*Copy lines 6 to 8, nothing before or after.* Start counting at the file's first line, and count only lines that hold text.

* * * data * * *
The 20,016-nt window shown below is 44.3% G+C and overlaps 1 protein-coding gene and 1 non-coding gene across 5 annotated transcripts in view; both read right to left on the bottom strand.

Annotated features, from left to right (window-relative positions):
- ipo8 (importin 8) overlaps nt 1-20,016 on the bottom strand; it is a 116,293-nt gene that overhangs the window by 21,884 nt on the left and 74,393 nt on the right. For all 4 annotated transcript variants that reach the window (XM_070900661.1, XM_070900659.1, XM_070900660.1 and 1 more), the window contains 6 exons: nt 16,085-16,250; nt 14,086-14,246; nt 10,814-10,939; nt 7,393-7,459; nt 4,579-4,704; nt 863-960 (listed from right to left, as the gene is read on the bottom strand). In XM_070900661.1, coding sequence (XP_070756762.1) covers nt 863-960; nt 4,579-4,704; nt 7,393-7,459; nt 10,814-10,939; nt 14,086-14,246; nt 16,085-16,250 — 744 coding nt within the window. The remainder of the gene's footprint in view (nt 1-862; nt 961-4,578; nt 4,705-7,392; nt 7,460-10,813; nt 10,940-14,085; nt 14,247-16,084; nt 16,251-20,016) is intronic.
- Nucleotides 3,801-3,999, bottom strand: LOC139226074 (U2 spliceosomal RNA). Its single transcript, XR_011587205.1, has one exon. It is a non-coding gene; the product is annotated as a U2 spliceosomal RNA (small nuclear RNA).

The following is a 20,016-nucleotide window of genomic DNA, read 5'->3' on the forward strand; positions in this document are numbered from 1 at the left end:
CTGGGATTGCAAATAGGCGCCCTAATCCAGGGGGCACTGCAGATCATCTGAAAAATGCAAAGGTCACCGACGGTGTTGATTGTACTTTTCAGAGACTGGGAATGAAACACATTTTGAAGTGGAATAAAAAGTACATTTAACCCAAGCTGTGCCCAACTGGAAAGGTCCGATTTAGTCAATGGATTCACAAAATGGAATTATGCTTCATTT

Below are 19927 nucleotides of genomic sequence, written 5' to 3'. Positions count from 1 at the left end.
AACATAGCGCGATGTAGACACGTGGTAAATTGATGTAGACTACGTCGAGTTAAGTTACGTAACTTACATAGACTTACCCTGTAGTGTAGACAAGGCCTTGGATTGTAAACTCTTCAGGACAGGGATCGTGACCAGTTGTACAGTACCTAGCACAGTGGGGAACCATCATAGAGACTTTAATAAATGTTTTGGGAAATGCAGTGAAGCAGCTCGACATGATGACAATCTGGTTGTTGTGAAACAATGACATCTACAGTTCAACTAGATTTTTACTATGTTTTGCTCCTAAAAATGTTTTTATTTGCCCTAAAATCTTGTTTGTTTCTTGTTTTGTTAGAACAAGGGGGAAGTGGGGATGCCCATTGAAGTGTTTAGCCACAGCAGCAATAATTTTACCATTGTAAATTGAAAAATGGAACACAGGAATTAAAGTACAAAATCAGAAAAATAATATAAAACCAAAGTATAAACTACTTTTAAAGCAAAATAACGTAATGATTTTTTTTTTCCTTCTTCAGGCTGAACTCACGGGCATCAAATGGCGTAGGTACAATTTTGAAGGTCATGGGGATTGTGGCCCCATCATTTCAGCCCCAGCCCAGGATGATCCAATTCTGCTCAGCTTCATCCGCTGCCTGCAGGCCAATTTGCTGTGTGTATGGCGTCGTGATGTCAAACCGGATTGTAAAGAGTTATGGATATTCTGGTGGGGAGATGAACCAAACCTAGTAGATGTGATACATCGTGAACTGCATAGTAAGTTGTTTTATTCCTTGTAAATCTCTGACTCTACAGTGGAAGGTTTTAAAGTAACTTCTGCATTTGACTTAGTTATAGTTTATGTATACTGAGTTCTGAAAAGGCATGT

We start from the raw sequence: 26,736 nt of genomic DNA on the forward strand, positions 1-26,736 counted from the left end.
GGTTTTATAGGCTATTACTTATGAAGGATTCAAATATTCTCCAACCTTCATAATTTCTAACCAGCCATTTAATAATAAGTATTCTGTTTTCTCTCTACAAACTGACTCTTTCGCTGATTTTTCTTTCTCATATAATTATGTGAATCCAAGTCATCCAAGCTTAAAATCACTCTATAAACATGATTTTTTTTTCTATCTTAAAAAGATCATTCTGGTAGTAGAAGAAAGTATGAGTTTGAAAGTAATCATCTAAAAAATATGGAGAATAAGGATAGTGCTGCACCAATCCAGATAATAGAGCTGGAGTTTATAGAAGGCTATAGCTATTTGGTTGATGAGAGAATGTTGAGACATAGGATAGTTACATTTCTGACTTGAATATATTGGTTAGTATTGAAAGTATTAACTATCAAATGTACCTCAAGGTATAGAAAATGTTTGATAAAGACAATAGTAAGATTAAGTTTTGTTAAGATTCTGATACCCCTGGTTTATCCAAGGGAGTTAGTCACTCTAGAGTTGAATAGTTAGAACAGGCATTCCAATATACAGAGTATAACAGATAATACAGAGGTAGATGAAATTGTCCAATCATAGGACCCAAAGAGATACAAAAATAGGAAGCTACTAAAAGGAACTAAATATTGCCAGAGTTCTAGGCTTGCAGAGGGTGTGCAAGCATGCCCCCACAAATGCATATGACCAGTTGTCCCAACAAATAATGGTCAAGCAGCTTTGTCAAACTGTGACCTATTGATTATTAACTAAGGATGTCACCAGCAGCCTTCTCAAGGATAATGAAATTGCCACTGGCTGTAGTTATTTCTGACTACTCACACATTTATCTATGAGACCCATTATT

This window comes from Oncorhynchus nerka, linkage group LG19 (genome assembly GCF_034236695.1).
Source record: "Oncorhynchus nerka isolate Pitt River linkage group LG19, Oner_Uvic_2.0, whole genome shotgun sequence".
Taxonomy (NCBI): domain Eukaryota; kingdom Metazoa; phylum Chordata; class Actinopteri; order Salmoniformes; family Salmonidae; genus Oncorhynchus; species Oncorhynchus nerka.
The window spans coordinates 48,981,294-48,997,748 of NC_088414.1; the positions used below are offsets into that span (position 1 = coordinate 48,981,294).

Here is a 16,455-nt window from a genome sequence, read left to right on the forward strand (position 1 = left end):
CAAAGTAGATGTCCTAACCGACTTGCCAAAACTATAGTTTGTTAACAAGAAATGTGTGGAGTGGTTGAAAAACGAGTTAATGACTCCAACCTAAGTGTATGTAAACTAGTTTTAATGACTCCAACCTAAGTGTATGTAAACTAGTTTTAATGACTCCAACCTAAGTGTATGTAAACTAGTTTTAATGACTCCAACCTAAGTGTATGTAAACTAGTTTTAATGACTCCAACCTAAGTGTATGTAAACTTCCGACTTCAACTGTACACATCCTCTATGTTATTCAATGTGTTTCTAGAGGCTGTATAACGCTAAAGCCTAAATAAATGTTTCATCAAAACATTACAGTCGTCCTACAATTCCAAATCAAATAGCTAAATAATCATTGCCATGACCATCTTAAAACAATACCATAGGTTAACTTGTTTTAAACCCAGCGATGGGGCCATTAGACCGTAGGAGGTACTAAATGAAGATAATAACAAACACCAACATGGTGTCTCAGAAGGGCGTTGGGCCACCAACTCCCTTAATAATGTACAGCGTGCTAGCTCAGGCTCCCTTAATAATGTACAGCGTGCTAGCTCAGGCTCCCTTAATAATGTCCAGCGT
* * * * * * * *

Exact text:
CTGGGATTGCAAATAGGCGCCCTAATCCAGGGGGCACTGCAGATCATCTGAAAAATGCAAAGGTCACCGACGGTGTTGATTGTACTTTTCAGAGACTGGGAATGAAACACATTTTGAAGTGGAATAAAAAGTACATTTAACCCAAGCTGTGCCCAACTGGAAAGGTCCGATTTAGTCAATGGATTCACAAAATGGAATTATGCTTCATTT

Below are 19927 nucleotides of genomic sequence, written 5' to 3'. Positions count from 1 at the left end.
AACATAGCGCGATGTAGACACGTGGTAAATTGATGTAGACTACGTCGAGTTAAGTTACGTAACTTACATAGACTTACCCTGTAGTGTAGACAAGGCCTTGGATTGTAAACTCTTCAGGACAGGGATCGTGACCAGTTGTACAGTACCTAGCACAGTGGGGAACCATCATAGAGACTTTAATAAATGTTTTGGGAAATGCAGTGAAGCAGCTCGACATGATGACAATCTGGTTGTTGTGAAACAATGACATCTACAGTTCAACTAGATTTTTACTATGTTTTGCTCCTAAAAATGTTTTTATTTGCCCTAAAATCTTGTTTGTTTCTTGTTTTGTTAGAACAAGGGGGAAGTGGGGATGCCCATTGAAGTGTTTAGCCACAGCAGCAATAATTTTACCATTGTAAATTGAAAAATGGAACACAGGAATTAAAGTACAAAATCAGAAAAATAATATAAAACCAAAGTATAAACTACTTTTAAAGCAAAATAACGTAATGATTTTTTTTTTCCTTCTTCAGGCTGAACTCACGGGCATCAAATGGCGTAGGTACAATTTTGAAGGTCATGGGGATTGTGGCCCCATCATTTCAGCCCCAGCCCAGGATGATCCAATTCTGCTCAGCTTCATCCGCTGCCTGCAGGCCAATTTGCTGTGTGTATGGCGTCGTGATGTCAAACCGGATTGTAAAGAGTTATGGATATTCTGGTGGGGAGATGAACCAAACCTAGTAGATGTGATACATCGTGAACTGCATAGTAAGTTGTTTTATTCCTTGTAAATCTCTGACTCTACAGTGGAAGGTTTTAAAGTAACTTCTGCATTTGACTTAGTTATAGTTTATGTATACTGAGTTCTGAAAAGGCATGT